In Berrett v. Purser & Edwards, 876 P.2d 367, 368 (Utah 1994) a plaintiff-attorney was fired by her firm. She then requested that the firm repurchase her shares in the professional corporation because, she alleged, she was no longer "qualified" to hold corporate shares. Id.
The Utah Supreme Court, however, held that the Utah statute referred only to individuals who were no longer licensed in the corporation's profession. Id. at 369. The court concluded that the phrase "no longer qualified" did not refer to an employee whose employment relationship had been terminated, but who still was appropriately licensed. Id. at 370.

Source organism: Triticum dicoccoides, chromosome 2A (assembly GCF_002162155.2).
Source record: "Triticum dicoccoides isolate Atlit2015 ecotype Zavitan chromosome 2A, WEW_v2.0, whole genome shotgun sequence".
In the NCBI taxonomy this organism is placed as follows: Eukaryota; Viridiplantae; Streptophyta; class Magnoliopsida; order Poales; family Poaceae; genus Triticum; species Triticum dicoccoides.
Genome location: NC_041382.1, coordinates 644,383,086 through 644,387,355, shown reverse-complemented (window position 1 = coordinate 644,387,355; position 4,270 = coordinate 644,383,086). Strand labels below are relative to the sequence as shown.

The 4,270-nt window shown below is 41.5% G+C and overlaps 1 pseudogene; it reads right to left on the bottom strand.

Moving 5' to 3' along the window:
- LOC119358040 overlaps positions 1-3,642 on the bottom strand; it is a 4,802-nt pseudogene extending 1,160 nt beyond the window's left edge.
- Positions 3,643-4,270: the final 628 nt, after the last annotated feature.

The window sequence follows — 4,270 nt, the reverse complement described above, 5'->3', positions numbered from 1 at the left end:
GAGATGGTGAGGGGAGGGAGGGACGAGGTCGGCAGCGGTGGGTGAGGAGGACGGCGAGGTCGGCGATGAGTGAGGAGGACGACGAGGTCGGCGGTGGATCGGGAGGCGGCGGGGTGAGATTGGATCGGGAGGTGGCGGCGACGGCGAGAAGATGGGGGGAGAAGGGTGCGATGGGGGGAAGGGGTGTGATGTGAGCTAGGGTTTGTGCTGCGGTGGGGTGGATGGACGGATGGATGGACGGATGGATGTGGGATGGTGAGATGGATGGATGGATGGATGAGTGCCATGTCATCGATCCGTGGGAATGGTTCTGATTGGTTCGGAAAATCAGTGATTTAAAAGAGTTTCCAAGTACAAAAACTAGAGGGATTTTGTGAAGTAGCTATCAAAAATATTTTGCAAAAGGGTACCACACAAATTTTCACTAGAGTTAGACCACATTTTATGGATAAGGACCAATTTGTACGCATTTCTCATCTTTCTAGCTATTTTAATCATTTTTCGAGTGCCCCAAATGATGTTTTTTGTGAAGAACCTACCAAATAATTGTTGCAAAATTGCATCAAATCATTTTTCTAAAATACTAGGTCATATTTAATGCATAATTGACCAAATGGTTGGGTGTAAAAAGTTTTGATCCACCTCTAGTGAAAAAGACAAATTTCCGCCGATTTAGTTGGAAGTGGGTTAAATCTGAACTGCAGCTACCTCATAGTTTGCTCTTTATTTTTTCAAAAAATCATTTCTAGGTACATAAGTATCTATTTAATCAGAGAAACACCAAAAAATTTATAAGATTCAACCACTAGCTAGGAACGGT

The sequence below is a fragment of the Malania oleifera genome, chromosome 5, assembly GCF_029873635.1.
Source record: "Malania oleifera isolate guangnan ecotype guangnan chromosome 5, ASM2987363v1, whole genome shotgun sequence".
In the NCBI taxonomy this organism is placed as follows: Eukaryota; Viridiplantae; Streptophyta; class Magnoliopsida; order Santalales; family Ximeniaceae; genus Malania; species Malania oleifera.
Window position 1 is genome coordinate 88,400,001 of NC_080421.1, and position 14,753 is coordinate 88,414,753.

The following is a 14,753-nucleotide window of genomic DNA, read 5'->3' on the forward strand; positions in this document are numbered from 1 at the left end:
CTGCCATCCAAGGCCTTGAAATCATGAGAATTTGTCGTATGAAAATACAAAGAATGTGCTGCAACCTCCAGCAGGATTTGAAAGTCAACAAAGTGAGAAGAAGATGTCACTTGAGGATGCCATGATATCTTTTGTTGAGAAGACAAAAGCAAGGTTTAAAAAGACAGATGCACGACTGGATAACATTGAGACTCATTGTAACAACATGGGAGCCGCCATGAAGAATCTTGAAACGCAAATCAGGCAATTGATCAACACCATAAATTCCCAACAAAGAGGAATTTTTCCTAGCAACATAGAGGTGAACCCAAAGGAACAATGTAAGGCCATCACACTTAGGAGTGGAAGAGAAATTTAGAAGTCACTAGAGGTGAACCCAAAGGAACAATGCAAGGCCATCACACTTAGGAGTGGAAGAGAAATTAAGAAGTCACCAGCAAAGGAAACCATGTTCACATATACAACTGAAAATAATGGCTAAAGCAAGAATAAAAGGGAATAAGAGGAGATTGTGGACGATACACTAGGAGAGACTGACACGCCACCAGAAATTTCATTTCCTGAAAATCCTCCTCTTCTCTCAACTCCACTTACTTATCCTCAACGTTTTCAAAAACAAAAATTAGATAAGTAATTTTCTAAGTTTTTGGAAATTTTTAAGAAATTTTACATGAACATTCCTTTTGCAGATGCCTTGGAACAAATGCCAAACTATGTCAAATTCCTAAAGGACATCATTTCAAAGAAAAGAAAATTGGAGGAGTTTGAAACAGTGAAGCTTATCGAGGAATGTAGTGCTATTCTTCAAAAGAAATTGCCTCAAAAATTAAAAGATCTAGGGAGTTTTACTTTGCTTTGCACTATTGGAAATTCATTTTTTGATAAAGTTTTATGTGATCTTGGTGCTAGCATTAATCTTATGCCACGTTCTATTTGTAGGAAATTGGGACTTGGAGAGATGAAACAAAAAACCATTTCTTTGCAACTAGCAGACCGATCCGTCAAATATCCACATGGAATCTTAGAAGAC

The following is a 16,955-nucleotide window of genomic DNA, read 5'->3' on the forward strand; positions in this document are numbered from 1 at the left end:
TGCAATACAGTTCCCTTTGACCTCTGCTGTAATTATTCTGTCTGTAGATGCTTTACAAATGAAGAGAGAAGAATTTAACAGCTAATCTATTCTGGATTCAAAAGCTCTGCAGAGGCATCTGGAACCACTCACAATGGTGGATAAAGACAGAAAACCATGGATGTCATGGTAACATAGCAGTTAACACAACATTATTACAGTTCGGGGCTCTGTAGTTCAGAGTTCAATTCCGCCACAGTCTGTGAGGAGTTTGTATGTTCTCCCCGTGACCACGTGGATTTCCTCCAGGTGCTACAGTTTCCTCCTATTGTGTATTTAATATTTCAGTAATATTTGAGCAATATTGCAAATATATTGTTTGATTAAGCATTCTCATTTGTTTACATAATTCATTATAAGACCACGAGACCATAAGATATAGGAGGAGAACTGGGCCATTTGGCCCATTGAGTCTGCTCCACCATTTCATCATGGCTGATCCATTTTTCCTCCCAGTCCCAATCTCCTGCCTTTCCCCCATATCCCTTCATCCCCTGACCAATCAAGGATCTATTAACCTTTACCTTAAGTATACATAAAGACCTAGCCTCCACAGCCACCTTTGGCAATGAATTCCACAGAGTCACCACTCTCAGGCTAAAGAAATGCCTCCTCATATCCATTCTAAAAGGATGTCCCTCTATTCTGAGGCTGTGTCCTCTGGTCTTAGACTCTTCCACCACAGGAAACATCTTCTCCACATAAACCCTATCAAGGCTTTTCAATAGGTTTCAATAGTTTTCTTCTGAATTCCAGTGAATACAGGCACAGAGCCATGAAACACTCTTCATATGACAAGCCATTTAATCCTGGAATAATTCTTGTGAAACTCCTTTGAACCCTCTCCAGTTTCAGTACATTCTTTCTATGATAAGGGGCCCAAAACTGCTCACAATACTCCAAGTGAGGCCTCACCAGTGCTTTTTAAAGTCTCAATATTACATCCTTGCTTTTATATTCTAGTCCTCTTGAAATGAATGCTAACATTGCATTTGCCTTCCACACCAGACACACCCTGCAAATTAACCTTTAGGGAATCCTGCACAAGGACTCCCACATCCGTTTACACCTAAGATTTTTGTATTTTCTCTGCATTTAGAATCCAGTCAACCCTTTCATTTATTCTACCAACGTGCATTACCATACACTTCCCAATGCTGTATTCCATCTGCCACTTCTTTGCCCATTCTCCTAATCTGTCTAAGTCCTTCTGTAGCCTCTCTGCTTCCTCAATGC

The court gave the term "qualified" "its logical and consistent meaning within the entire Professional Corporation Act," noting that if the court added to that meaning it would be exceeding its authority and legislating from the bench. Id. Moreover, in response to the plaintiff's claim that deeming her to be "qualified" to own shares would result in unethical ramifications, the court opined that such concerns could not alter the statute's meaning and that such employee-shareholders must take responsibility for their own failure to protect themselves in the event of termination from their firm. Id. at 371.